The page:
The company had lost thousands of kina worth of goods when arsonists torched the wholesale building they were renting from the Wabag Local Level Government when late Malipu was shot in Mt Hagen in 1989.
But soon I discovered to my horror that the finance and management services as well as the upstairs commerce office were engulfed in flames. The fire was spreading fast to all parts of the complex which housed almost all government divisions including the provincial government offices, Air Niugini office, two court rooms and two conference facilities. The only divisions saved were social services, the secretary’s office and my own media unit which were housed in separate buildings.
I stood and watched hopelessly for four long hours as the complex burnt to a shouldering ruin. No sane person dared to venture close to the hot flames while the dark smoke never ceased to billow skywards to merge with dark shadows as night emerged to cover the small township as if to conceal the wanton destruction.
It was sort of strange but for a moment I laughed to myself - not the kind which expresses joy and enlightenment but the type that comes with hate and total despair as tears begin to well up in your eyes.
I heard a lone local leader from the Lanekep tribe, one of the original tribes that owned the Wabag town land shout repeatedly: ‘Why are you burning this office which belongs to everybody in Enga?” There was no response from anybody – only the flames roared on.
I came to my senses when I saw a brave men climb to the roof of my office to prevent it from catching fire. It used to be the main colonial administration office building during the colonial administration period located near the Air Niugini office on the eastern end of the PHQ complex now in the grips of a consuming inferno.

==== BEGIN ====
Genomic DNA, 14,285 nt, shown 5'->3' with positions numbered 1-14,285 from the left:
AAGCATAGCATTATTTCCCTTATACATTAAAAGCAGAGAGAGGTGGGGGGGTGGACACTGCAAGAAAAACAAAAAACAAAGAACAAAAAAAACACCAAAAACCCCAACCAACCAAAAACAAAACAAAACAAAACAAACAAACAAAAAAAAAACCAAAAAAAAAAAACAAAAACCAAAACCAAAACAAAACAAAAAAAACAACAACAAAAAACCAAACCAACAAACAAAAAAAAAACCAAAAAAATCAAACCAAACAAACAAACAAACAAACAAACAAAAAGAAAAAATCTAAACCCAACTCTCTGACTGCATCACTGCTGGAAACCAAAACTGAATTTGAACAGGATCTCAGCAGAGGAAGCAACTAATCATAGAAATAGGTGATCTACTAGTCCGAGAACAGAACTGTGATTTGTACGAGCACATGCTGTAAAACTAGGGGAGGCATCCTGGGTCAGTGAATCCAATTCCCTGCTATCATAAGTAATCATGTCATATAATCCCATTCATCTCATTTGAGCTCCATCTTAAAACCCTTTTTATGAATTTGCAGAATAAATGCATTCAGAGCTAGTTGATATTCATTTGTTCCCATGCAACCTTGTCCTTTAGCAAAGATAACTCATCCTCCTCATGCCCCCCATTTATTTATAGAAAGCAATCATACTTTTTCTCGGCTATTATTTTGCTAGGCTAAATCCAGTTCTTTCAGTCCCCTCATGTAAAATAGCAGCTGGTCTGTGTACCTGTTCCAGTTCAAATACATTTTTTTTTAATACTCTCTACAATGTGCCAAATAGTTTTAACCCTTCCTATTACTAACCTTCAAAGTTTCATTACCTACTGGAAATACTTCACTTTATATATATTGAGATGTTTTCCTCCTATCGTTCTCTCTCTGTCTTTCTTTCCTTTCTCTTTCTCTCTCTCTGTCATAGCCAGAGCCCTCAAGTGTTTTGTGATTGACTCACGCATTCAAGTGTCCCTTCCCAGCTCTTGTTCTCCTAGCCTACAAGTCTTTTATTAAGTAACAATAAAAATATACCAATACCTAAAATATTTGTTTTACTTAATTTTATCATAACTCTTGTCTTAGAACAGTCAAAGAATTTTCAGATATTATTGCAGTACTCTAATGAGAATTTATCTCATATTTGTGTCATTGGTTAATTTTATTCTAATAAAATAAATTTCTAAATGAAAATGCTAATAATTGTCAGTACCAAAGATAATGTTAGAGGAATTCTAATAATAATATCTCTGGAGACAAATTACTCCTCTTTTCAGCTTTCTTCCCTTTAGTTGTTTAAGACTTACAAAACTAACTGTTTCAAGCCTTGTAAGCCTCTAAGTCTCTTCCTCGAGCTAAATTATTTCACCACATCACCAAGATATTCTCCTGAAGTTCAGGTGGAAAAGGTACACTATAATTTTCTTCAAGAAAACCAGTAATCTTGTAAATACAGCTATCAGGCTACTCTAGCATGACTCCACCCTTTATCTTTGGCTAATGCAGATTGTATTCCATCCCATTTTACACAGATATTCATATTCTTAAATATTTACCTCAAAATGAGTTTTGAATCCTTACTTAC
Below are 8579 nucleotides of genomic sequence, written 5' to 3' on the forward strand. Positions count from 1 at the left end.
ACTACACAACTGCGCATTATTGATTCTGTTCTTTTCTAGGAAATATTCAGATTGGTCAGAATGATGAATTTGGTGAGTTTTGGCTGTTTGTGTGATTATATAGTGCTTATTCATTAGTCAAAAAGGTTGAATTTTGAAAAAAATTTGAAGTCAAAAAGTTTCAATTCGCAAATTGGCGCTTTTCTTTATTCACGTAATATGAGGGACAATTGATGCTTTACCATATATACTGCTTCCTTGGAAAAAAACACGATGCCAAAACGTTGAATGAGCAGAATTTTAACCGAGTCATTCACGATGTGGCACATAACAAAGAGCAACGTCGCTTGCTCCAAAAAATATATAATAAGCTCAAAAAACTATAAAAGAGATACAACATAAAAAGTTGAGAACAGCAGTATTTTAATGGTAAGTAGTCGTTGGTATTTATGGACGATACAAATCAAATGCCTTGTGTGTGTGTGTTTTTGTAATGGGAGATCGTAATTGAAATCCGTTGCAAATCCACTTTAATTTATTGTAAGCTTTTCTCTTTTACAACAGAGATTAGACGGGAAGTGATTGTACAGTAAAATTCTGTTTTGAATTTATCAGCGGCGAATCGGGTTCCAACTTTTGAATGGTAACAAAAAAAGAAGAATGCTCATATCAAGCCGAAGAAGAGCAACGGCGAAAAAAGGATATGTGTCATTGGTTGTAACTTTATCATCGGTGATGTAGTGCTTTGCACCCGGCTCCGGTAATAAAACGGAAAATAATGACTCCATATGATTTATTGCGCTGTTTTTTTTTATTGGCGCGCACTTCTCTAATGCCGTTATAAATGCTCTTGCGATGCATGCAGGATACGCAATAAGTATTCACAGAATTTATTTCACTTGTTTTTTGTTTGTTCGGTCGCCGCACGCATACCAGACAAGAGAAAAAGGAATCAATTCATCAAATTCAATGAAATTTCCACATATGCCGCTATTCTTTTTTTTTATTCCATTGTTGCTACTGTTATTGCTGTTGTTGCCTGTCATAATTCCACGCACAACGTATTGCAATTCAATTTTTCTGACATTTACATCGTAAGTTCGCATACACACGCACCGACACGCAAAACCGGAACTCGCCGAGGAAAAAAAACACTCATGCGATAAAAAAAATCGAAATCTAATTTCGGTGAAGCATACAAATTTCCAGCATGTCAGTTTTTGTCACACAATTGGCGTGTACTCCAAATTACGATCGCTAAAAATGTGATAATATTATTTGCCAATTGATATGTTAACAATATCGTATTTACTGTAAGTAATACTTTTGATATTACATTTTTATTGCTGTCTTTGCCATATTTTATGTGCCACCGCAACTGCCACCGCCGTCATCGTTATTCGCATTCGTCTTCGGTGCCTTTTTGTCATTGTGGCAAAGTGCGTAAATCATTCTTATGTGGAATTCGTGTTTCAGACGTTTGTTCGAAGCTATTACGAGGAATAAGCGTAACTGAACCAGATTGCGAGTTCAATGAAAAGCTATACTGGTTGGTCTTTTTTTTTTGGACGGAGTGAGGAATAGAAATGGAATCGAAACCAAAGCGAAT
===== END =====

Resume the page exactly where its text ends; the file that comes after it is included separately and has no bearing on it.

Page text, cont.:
I hastily opened the main door of my office and grabbed whatever I could – my word processor, the office type writer and a few files and rushed out. Outside, I saw police beat up two looters who attempted to carry away office equipment from the Secretary’s office which was still safe.
One policeman from the Eastern Highlands explained to me why they were beating up the looters. “I don’t see any reason that prompts these people to loot state property. I don’t know if they realise that with those flames goes Enga Province,’ he said. ‘People don’t seem to see the long term implications for Enga.
“I think what normal people should do is rub mud on their bodies and mourn like they do when somebody is killed in a tribal fight. This province is burning in that fire.” In Enga society one cannot burn or destroy public property like a hausman (men’s house) or excrete near water springs that belonged to everybody.
The crowd kept growing but nobody spoke except some brave men who stood on the roofs to prevent the fire from spreading to the social services building, the secretary’s office and my own office. Most people just stood with their mouths agape staring at the flames doing its destructive work.
The silence was broken from time to time as police fired teargas to discourage looters. I came across one public servant who dared say something and his message was clear: ‘I hate to be an Engan. Everything about this place is always negative...negative. I hate to have been born here.’
With those words lingering in my mind, I left the smoldering ruins, never once looking back.
Now, over 26 years later a more modern office complex stands on the old ruins with the national court house beside it.
An overseas market has been established which will encourage people to produce more strawberries, onions, potatoes and other cash crops which thrive so well in Enga.
And Governor Ipatas has recently announced the provincial government will promote tourism as the next major step to boost economic activity.
He continues to challenge the people, seeming to say: “Either you keep the projects, look after them, benefit from them or destroy them again. It’s all yours to keep or lose. I’m just doing my duty.”